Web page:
On Tuesday, the US Census Bureau released new data on health coverage in the US and the numbers were not encouraging. The data showed an increase in the number of women lacking health insurance, bringing the number of uninsured women to the highest level in over a decade. Not surprisingly in this economy, fewer women had employer based insurance coverage and public programs like Medicaid were not able to make up for the coverage lost in the private sector. NWLC’s analysis shows that for women ages 18 to 64:
- The rate of women without health insurance rose to 19.7 percent in 2010 from 19.2 percent in 2009, the highest rate in more than a decade.
- A total of 19 million women were uninsured in 2010, an increase of more than 0.5 million women from the previous year.
- Nearly one in five women did not have health insurance in 2010.
- The percentage of women with employer-sponsored health insurance declined to 60.6 percent in 2010 from 61.7 percent in 2009, a decrease of over 0.6 million women.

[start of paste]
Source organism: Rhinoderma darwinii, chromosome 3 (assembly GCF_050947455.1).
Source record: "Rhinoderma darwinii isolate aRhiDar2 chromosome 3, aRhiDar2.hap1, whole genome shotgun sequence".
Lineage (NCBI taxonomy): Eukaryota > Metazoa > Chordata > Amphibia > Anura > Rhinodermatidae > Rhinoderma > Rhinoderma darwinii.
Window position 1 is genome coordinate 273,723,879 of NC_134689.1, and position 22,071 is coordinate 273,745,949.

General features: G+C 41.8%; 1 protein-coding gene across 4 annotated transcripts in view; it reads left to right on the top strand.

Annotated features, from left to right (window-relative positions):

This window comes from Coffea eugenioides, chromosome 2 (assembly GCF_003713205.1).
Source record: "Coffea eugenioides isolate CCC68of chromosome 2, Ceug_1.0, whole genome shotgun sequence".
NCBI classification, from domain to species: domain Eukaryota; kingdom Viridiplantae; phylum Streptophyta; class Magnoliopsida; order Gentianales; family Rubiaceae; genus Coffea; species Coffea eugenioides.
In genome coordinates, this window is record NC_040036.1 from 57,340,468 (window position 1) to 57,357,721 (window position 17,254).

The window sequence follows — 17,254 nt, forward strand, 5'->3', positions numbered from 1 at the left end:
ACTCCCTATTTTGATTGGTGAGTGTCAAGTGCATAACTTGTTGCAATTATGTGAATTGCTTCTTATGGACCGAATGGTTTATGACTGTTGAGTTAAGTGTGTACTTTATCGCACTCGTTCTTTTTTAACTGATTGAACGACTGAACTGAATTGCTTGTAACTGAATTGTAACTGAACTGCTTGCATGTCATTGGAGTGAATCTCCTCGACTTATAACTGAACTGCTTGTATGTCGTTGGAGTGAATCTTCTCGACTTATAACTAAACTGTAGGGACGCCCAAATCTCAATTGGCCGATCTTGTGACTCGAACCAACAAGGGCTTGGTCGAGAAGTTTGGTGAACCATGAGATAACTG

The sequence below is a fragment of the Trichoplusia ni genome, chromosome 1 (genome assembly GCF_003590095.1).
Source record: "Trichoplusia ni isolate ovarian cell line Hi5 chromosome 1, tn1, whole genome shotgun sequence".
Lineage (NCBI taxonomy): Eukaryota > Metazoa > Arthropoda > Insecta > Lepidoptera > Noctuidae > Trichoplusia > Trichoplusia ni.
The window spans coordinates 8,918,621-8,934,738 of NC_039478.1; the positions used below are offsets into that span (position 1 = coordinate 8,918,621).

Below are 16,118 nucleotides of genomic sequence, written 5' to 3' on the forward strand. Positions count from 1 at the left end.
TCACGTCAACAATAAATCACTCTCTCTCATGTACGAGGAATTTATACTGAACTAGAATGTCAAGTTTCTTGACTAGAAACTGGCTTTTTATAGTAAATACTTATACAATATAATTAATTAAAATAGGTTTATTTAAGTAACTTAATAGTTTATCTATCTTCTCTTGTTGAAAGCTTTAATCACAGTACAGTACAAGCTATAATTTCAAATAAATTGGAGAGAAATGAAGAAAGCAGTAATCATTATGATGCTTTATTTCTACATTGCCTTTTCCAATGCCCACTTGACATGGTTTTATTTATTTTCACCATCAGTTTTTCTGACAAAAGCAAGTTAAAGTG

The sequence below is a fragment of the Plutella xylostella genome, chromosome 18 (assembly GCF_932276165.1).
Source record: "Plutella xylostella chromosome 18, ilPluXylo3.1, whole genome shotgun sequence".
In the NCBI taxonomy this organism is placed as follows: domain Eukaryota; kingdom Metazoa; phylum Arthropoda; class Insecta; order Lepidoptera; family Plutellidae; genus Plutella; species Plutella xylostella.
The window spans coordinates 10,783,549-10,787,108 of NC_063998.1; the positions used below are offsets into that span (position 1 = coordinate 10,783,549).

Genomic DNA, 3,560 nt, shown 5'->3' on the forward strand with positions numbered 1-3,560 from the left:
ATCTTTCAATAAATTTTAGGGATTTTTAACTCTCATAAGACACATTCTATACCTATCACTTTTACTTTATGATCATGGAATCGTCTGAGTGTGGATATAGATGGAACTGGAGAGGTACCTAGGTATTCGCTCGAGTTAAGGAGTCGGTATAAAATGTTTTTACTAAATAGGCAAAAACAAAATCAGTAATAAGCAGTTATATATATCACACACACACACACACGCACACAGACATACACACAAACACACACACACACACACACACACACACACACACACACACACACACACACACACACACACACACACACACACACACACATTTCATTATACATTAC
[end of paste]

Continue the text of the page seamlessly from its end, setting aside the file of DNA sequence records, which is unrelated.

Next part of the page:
- The percentage of women covered by Medicaid declined slightly to 11.5 percent in 2010 from 11.7 percent in 2009.
One bright spot however, was the increase in young adults with health insurance. Historically, young adults have been the age group most likely to lack health insurance and many young people lost coverage when they graduated from school or aged out of their parents plan. The census data released on Tuesday however shows that the percentage of young adults with insurance increased from 70.7% in 2009 to 72.8% in 2010.This change is largely thanks to the Affordable Care Act, which enables young adults to stay on their parents insurance until age 26.
The increasing number of uninsured women in the US is troubling, but the positive insurance numbers for young adults show that the Affordable Care Act is already helping, and will go a long ways in solving this problem if it is fully implemented. By 2019, 32 million people, including 17 million women will have gained health coverage thanks to the new law. Many of these people will gain coverage through a Medicaid expansion. As the census numbers show, millions of women rely on Medicaid for their health coverage and this number will grow as the new health care law is implemented. So let these statistics serve as a reminder that we need to be focused on implementing the Affordable Care Act and strengthening our public health insurance programs, not cutting them as many members of congress and state legislators have proposed.